So if you drink and take more calories than you burn off, you’re more likely to store the fat from the food you're eating because your body is getting all its energy from the acetate in the drink.
The reason that alcohol has such a bad reputation when it comes to weight loss has a lot to do with the fact that it acts as a potent appetizer.
In other words, you'll eat more food if a meal is served with an alcoholic drink than you would if that same meal was served with a soft drink [5, 8].
So you get hit twice — once from the calories in the alcoholic drink, and then again from the subsequent increase in appetite and calorie intake.
Talking from personal experience, alcohol also seems to make me feel hungry the next day. The morning after a few drinks I always wake up with a stomach that feels as empty as a hermit's address book, even if I've eaten a large dinner.
Let's cut to the chase. Can you drink alcohol and still lose weight?
The answer to this question is a definite yes, just as long as you're sensible about it.
In one German study, 49 overweight subjects were assigned to one of two 1500-calorie diets . The first diet included a glass
of white wine every day and the other a glass of grape juice.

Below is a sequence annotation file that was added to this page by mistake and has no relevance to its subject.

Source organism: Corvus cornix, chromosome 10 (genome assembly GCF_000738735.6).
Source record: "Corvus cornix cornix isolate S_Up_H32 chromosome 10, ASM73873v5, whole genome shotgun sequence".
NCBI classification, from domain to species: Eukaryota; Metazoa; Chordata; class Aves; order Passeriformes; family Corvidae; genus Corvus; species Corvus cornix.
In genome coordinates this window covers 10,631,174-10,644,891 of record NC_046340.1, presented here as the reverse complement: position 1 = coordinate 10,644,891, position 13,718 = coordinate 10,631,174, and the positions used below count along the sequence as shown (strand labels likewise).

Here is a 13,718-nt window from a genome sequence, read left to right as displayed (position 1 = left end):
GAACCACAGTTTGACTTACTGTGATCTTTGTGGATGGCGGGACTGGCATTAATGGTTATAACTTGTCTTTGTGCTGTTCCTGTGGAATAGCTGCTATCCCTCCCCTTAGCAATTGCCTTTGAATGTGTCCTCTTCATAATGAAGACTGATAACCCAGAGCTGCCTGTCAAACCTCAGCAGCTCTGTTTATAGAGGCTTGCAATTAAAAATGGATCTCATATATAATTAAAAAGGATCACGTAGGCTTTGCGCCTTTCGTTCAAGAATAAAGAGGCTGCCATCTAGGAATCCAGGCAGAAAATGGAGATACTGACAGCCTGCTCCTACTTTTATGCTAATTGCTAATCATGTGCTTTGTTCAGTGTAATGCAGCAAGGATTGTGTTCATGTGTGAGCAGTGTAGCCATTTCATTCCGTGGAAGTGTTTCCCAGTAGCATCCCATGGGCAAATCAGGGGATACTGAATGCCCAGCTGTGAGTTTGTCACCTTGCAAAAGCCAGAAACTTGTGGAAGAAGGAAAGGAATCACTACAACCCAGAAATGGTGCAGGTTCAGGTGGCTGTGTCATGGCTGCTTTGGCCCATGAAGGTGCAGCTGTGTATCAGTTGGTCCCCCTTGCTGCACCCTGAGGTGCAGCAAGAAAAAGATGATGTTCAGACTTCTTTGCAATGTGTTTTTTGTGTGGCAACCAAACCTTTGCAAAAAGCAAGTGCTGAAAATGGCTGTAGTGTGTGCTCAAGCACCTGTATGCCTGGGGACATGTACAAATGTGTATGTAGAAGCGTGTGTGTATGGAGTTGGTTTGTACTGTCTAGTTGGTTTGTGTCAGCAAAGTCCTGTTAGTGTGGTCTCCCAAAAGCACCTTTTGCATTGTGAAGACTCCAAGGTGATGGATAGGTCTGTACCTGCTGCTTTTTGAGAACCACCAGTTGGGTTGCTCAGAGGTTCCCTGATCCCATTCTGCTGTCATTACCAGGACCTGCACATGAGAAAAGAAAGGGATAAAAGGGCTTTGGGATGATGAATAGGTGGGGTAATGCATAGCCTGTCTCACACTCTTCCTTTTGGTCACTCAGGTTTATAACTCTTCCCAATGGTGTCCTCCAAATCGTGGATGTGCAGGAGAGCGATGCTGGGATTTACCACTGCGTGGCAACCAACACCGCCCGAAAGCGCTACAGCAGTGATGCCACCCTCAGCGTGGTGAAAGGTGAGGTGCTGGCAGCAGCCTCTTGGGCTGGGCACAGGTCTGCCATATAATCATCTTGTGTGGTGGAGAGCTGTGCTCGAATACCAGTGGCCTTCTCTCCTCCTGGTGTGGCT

The wine group actually lost slightly more weight — 10.4 pounds versus 8.3 pounds in the grape juice group — although this wasn't a statistically significant difference.
Earlier research also shows that drinking two glasses of red wine with your evening meal is unlikely to lead to weight gain .
Obviously there's a balance to be struck. You don't need to cut alcohol out completely, but if you're trying to lose weight, cutting your intake in half is a good place to start.
The simple way to do this is alternate whatever you're drinking with water or some other low-calorie drink. So you'd have a cocktail... then a glass of water... then a cocktail... and so on. If you drink a glass or two of wine every night, try drinking every other night instead.
In summary, the idea that alcohol automatically turns into fat and goes straight to your waist is mistaken. Alcohol does put the brakes on fat burning while it's being metabolized by your body. But it's no more likely to put the brakes on weight loss than excess calories from carbohydrate or fat.
If you enjoyed this post, there’s a good chance you’ll also like Truth and Lies about Building Muscle: 10 Muscle Myths Debunked By Science.
It's a FREE 20-page special report (PDF) I put together to debunk 10 popular myths that are still widely believed, despite all the evidence to the contrary. Click here now to download a copy.
About the Author
Christian Finn holds a master's degree in exercise science, is a certified personal trainer and has been featured on BBC TV and radio, as well as in Men's Health, Men's Fitness, Muscle & Fitness, Fit Pro, Zest and other popular fitness magazines.
If you want better, faster results from the time you spend in the gym, click here now for instant access to his step-by-step muscle-building and fat-burning workout routines.